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Video Game Boosts Multitasking Skills

Training for several hours with a racing video game improves the multitasking abilities of 60- to 85-year-olds for up to six months.

By | September 4, 2013

UCSF, SUSAN MERRELL

Previous attempts to use video games to halt, or even reverse, cognitive decline related to aging have generated mixed results. The latest attempt, led by neuroscientist Adam Gazzaley from the University of California, San Francisco, kept it simple by targeting a single cognitive skill: multitasking. In a study published Wednesday (September 4) in Nature, Gazzaley and his colleagues demonstrated that a handful of training sessions behind the wheel in a 3-D racing game could improve multitasking performance, and that such improvements lasted up to six months.

Gazzaley’s group developed the game, called NeuroRacer, to test the multitasking abilities of subjects ranging in age from 20 to 70. NeuroRacer requires players to steer a car around a winding track with a finger on their left hand while signaling the presence of randomly appearing road signs of a particular shape and color with a finger from their right. The researchers found that initial game performance declined linearly with increasing age.

After playing the game for just 12 hours over a four-week period, 60- to 85-year-old subjects improved to the point that they outperformed 20-year-old subjects who had never played it before. The observed performance improvements lasted for six months following the initial training.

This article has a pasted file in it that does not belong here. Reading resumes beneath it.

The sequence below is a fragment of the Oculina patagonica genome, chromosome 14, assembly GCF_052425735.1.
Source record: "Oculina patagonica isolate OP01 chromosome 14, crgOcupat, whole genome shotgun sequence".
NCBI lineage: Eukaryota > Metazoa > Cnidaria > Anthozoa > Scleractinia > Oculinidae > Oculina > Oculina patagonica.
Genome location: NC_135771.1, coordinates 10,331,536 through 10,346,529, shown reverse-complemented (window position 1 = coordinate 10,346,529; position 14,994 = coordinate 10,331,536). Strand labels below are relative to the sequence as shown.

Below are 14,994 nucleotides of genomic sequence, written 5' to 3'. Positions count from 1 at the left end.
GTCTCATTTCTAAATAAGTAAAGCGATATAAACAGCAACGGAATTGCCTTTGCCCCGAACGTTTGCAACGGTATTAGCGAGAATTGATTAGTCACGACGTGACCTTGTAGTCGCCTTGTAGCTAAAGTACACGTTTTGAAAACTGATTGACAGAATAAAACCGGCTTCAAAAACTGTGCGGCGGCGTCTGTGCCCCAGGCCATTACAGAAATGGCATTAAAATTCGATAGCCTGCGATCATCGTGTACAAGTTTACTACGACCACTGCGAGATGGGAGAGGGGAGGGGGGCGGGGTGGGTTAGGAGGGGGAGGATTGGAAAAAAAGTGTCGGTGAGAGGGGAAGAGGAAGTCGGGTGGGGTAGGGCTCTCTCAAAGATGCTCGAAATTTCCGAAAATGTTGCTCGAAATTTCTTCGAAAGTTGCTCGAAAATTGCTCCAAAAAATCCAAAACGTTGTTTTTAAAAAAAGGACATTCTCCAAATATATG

Certain cognitive abilities that were not specifically targeted by the game—such as working memory and sustained attention—were also improved among the older subjects. “Neuro­Racer doesn’t demand too much of those particular abilities,” Gazzaley told Nature. “So it appears that the multitasking challenge may put pressure on the entire cognitive control system, raising the level of all of its components.”

Gazzaley cautioned against over-hyping his team’s results: “Video games shouldn’t now be seen as a guaranteed panacea,” he told Nature.

Other scientists are taking a wait and see approach. “The science is still too early to know how much it can help,” Douglas Gentile, head of the Media Research Lab at Iowa State University, told The Wall Street Journal.

Emil Toescu, a neuroscientist at the University of Birmingham, agreed. “The technology is not yet sufficiently proven to recommend itself for immediate adoption by older people,” he told The Telegraph. “But, on the other hand, a moderately complex gaming experience is always good fun, whatever the age, and it cannot do damage.”

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